Complement C4 (Blood)
Does this test have other names?
Complement component 4, C4
What is this test?
This test measures the amount of C4 proteins in your blood. These proteins are part of your complement system, an important part of your immune system that helps kill disease-causing bacteria and viruses.
By measuring complement C4 levels, especially in how they compare with other parts of the complement system, your healthcare provider can diagnose and monitor treatment of certain diseases. One of the diseases that commonly involves abnormal C4 is systemic lupus erythematosus, or lupus, an autoimmune disorder.
Why do I need this test?
You may need this test if your healthcare provider suspects you have an autoimmune disorder, especially lupus. Symptoms of lupus may include:
Rash in the shape of a butterfly across your cheeks
Mouth or nose ulcers
Joint pain and swelling
Swelling around your eyes, and in your hands and feet
Pain in your chest when breathing deeply
Your healthcare provider may also order this test if he or she has concerns about your kidney function or you have signs of chronic hepatitis. If you have already been diagnosed with an autoimmune disease, you may have this test to monitor its progress.
What other tests might I have along with this test?
Your healthcare provider may also order a total complement activity test, or CH50. This test measures all nine components of the complement system, from C1 to C9.
Healthcare providers often order a complement C3 test along with a complement C4 test. In certain diseases, both components are low, but in others only one component is low. In lupus, both C3 and C4 levels are usually low.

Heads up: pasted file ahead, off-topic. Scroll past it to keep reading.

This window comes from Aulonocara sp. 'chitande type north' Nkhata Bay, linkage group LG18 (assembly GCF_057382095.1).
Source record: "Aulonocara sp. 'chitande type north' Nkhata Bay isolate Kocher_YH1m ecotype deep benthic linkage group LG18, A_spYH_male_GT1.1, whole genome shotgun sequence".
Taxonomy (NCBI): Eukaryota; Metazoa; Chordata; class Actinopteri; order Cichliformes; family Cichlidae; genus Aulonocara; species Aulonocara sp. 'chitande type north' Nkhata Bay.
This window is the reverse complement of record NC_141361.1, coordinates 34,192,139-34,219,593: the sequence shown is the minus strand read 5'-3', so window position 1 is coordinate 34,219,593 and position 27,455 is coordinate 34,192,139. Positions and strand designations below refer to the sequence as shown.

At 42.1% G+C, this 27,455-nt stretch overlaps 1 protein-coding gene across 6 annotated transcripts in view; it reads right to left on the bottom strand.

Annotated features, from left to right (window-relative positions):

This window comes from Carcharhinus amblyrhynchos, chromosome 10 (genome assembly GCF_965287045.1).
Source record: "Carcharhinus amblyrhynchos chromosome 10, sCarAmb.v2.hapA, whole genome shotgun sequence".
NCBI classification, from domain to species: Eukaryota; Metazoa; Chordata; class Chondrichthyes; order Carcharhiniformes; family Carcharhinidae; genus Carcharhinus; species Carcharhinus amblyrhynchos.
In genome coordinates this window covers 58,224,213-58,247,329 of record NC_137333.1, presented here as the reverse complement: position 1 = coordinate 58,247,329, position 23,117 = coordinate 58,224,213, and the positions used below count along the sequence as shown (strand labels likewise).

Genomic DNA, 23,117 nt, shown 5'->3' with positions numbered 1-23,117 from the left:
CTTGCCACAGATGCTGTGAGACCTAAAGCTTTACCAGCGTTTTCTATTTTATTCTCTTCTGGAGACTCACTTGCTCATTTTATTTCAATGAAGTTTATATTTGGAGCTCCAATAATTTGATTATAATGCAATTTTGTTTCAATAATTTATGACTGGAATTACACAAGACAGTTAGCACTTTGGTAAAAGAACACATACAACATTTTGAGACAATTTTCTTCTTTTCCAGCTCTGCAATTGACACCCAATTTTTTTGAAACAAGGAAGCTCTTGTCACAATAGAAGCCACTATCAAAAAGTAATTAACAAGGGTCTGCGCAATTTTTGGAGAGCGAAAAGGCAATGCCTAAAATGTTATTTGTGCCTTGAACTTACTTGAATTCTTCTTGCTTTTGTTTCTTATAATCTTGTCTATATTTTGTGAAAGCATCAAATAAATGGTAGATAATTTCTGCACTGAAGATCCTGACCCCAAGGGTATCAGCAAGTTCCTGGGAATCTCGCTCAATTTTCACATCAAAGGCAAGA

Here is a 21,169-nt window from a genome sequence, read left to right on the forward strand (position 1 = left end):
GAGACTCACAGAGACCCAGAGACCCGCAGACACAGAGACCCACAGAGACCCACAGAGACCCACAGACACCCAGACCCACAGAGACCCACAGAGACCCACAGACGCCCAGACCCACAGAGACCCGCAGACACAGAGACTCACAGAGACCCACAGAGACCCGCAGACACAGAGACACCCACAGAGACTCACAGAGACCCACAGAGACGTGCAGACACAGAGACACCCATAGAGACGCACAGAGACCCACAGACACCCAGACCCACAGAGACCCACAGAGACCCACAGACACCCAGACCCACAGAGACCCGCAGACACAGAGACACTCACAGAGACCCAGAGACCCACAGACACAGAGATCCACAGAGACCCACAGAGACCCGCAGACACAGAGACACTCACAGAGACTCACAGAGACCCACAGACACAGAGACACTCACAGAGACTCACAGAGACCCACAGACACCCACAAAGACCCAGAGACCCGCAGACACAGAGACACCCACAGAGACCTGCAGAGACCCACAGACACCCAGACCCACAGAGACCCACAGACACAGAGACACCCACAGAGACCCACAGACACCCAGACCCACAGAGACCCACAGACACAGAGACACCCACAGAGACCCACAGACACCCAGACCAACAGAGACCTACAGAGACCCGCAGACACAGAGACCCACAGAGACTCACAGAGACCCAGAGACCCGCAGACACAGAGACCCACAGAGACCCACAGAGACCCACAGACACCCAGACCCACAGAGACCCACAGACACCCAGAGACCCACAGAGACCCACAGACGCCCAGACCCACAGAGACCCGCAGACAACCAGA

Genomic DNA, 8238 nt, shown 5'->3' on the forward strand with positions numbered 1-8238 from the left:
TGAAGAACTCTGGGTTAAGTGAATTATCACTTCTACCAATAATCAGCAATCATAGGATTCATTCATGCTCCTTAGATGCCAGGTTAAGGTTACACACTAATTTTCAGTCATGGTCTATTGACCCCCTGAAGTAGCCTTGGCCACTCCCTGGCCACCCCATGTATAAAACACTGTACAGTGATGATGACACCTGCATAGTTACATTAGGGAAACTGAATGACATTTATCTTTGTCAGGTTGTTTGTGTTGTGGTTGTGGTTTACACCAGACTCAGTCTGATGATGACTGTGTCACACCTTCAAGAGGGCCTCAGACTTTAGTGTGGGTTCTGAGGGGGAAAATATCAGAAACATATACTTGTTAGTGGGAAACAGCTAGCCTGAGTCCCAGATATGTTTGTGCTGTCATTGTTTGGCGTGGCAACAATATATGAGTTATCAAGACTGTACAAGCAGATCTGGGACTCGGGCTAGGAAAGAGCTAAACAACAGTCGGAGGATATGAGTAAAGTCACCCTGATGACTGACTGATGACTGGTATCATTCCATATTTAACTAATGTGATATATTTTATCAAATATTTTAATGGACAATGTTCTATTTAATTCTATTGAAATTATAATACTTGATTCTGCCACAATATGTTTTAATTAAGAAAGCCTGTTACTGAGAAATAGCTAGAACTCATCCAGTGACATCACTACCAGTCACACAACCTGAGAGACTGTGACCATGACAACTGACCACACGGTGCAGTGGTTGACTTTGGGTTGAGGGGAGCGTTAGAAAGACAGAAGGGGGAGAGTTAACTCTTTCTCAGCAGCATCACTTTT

If your healthcare provider suspects lupus, you may have a number of other blood tests to see how your immune system is functioning. These may include:
Tests to measure antibodies in your blood
Sedimentation rate, or ESR, and C-reactive protein tests, which measure inflammation
Panels of tests to determine whether your kidneys, liver, and muscles are involved
What do my test results mean?
Test results may vary depending on your age, gender, health history, the method used for the test, and other things. Your test results may not mean you have a problem. Ask your healthcare provider what your test results mean for you.
The normal range for a complement C4 blood test is 16 to 48 milligrams per deciliter (mg/dL), or 0.16 to 0.48 grams per liter (g/L).
Your complement levels will often shoot up dramatically just after an infection or injury. When your complement system is activated in response to ongoing disease such as lupus, levels usually go down.
You can inherit a deficiency in your complement C4, but it is much more common to acquire a deficiency. If only your C4 complement level is low, and all other complement components are normal, it is usually because of an inherited component deficiency.
More often, you will have lowered levels of several complement components at once. This is the result of an acquired disease. If your C3 and C4 levels are reduced, this may be a sign that you have lupus. Usually your total complement level is also slightly lower in this situation. Low C3 and C4 levels may also be a sign of alcoholic liver disease, but this is less common.
A deficiency in complement C4 levels has been linked to different forms of kidney disease and chronic hepatitis. It has also been found in a number of childhood diseases, including:
If you are being treated for a disease like lupus and your complement C4 levels go up, it may be a sign that your treatment is working.
How is this test done?
The test is done with a blood sample. A needle is used to draw blood from a vein in your arm or hand.
Does this test pose any risks?
Having a blood test with a needle carries some risks. These include bleeding, infection, bruising, and feeling lightheaded. When the needle pricks your arm or hand, you may feel a slight sting or pain. Afterward, the site may be sore.
What might affect my test results?
If the blood sample is mishandled, your C4 levels may be falsely low. If the C4 test is done as part of a total complement activity test, the test should be repeated if low levels are found.
How do I get ready for this test?
You don't need to prepare for this test. Be sure your healthcare provider knows about all medicines, herbs, vitamins, and supplements you are taking. This includes medicines that don't need a prescription and any illicit drugs you may use.